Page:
There is a lot of speculation about jobs of the future. It may look a lot more like hobbies, areas of interest people invest in, than current jobs that pay us for doing what others need done.
How might one approach rethinking education and future jobs? Here is one framework based on the social, mental, physical component tasks of work:
Many entry-level service sector jobs have social task components, requiring apprenticeship education.
Many high-end service sector jobs have mental task components, requiring higher education.
Many of the disenfranchised workers – manufacturing, transportation, construction, maintenance, agricultural jobs – have physical task components, typically requiring hands-on with specialized equipment education – often tools in a neighbor’s garage.
For this last group of workers, who enjoy the physical task components of their work, the “maker movement” seems to be a possible high-tech enabled route, requiring apprenticeships to learn the latest “hands-on” technologies…
….as documented by Mark Hatch in his book….
Hatch M (2013) The maker movement manifesto: rules for innovation in the new world of crafters, hackers, and tinkerers. McGraw Hill Professional.
“Manifesto: Make, Share, Give, Learn, Tool Up, Play, Participate, Support, Change” p. 1-2
“But because the maker revolution is physical, it is destined to be bigger.” P. 3
“A 98 percent reduction in the cost of launching a product or company means, for example, that what used to cost $100,000 now costs just $2,000.” P. 7
“Tools are getting easier to use, they are more powerful, and they are cheaper to acquire than at any other time in history. Materials are becoming more accessible, more sophisticated, and more fun to work on and with.” P. 23
“The key thing here is that the costs of resources for a start-up are falling” p. 43
“The largest untapped resource on the planet is the spare time, creativity, and disposable income of the ‘creative class.’” P. 52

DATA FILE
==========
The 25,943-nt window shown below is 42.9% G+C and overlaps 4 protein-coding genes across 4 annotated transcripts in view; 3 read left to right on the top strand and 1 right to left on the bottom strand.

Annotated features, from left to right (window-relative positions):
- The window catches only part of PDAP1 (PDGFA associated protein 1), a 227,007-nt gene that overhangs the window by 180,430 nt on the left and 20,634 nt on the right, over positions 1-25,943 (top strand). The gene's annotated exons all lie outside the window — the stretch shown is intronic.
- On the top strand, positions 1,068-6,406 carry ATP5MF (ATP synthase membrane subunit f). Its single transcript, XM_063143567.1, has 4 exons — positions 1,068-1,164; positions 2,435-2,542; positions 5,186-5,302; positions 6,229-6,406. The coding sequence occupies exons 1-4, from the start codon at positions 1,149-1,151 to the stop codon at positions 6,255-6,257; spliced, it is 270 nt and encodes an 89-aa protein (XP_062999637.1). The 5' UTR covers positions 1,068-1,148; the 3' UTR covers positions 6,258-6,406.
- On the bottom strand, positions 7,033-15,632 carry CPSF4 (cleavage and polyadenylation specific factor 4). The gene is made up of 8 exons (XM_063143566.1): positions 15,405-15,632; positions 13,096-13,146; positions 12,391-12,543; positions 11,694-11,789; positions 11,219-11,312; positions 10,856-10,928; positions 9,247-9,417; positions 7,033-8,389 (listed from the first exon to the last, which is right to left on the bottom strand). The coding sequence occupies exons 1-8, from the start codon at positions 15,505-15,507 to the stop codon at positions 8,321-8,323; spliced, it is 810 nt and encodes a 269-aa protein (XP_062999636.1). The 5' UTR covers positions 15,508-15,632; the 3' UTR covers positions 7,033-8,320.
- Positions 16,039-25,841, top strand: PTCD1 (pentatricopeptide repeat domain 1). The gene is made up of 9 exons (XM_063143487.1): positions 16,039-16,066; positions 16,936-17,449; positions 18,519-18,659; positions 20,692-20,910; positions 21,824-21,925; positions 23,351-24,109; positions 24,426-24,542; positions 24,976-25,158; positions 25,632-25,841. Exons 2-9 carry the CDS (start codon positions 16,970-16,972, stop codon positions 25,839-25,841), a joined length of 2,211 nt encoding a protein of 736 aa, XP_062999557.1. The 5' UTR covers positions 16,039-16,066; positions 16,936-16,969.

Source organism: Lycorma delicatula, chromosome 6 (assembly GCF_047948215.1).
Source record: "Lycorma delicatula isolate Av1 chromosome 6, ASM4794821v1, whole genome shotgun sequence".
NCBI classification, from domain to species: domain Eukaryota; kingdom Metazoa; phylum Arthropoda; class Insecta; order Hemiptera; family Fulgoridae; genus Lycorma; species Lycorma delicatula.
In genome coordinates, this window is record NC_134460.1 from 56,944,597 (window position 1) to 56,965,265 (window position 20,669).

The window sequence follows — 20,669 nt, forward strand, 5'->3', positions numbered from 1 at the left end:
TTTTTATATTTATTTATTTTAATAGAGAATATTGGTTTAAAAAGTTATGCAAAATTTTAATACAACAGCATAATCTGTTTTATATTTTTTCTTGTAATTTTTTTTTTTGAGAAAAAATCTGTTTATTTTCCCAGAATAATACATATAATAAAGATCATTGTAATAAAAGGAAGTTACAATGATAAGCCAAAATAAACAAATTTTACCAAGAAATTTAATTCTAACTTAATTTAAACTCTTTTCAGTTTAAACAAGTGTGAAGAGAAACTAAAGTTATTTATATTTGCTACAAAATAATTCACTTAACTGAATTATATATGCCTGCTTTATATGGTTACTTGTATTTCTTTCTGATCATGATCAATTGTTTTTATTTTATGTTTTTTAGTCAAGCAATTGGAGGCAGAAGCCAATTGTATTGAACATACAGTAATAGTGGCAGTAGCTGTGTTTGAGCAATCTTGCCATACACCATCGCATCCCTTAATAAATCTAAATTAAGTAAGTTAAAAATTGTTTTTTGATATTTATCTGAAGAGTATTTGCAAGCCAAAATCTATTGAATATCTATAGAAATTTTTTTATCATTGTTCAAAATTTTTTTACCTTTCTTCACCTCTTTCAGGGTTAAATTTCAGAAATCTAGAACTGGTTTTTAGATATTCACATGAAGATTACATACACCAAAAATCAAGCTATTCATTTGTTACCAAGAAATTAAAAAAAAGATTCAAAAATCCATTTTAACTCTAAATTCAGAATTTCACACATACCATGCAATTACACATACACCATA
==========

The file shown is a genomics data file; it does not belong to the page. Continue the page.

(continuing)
This framework for rethinking future jobs should also encourage at very young age, multidisciplinary systems T-shaped thinking which can be very hands on and include field trips to see how things work in cities or self-sufficient home/farms, and other places where people work in smart service systems – see for example T-shapes skills, depth and breadth, which IBM embraces. Depth for problem solving and doing (mental, physical), and breadth for communications (social). The adaptiveness of T-shaped professionals for future work and innovation is the shift from specialized I-shapes, to add breadth for adaptiveness to the deep I-shapes, which are still needed of course, they just need to be more adaptive and flexible to thrive in the age of accelerations.
The maker movement or DIY (Do It Yourself) movement can also be framed in terms of hobbies. So the future of work in a world with basic income guarantee for people may look a lot more like hobbies, areas of interest people invest in, than current jobs that pay us for doing what others need done.
In online game worlds, the concept of leaderboards originated. However, traditional education has grades (leaderboards). Sports is full of statistics (leaderboards). Gamification can be reframed in terms of thinking about statistics that matter to creating incentives for self-improvement and competitions and cooperation that is value co-creation and capability co-elevating activities.
So the future of work may look more like people pursuing a wide range of hobbies, with leaderboards, and cognitive mediators that help them invest their time, efforts, into improved capabilities aligned with hobbies. Hobbies are part of the top of the Maslow hierarchy, part of interest and self-actualization. Leaderboards provide a social ranking structure. Ranking structures in social systems is one view of current work structures. Work is a way to find purpose and meaning in life. Hobbies have many of the same properties.
Hope someone can develop the ideas in this blog post more rigorously, and send me what they create.